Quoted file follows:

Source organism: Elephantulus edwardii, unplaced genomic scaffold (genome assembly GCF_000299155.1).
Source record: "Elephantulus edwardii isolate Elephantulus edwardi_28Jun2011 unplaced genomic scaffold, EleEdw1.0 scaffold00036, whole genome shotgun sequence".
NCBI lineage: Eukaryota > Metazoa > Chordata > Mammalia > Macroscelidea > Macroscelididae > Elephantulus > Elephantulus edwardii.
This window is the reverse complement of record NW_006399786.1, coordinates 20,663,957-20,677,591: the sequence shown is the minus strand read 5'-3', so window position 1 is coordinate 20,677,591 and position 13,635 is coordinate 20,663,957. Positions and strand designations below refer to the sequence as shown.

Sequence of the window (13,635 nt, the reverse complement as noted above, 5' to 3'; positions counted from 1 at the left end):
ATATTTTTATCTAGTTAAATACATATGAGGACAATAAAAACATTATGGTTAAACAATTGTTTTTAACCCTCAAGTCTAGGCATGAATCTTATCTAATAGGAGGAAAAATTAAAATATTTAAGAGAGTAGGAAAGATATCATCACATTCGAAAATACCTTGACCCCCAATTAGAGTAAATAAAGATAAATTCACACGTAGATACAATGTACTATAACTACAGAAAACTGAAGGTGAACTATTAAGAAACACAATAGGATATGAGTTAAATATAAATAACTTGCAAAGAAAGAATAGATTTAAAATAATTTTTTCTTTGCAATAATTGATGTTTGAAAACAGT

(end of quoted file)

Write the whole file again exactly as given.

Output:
Source organism: Elephantulus edwardii, unplaced genomic scaffold (genome assembly GCF_000299155.1).
Source record: "Elephantulus edwardii isolate Elephantulus edwardi_28Jun2011 unplaced genomic scaffold, EleEdw1.0 scaffold00036, whole genome shotgun sequence".
NCBI lineage: Eukaryota > Metazoa > Chordata > Mammalia > Macroscelidea > Macroscelididae > Elephantulus > Elephantulus edwardii.
This window is the reverse complement of record NW_006399786.1, coordinates 20,663,957-20,677,591: the sequence shown is the minus strand read 5'-3', so window position 1 is coordinate 20,677,591 and position 13,635 is coordinate 20,663,957. Positions and strand designations below refer to the sequence as shown.

Sequence of the window (13,635 nt, the reverse complement as noted above, 5' to 3'; positions counted from 1 at the left end):
ATATTTTTATCTAGTTAAATACATATGAGGACAATAAAAACATTATGGTTAAACAATTGTTTTTAACCCTCAAGTCTAGGCATGAATCTTATCTAATAGGAGGAAAAATTAAAATATTTAAGAGAGTAGGAAAGATATCATCACATTCGAAAATACCTTGACCCCCAATTAGAGTAAATAAAGATAAATTCACACGTAGATACAATGTACTATAACTACAGAAAACTGAAGGTGAACTATTAAGAAACACAATAGGATATGAGTTAAATATAAATAACTTGCAAAGAAAGAATAGATTTAAAATAATTTTTTCTTTGCAATAATTGATGTTTGAAAACAGT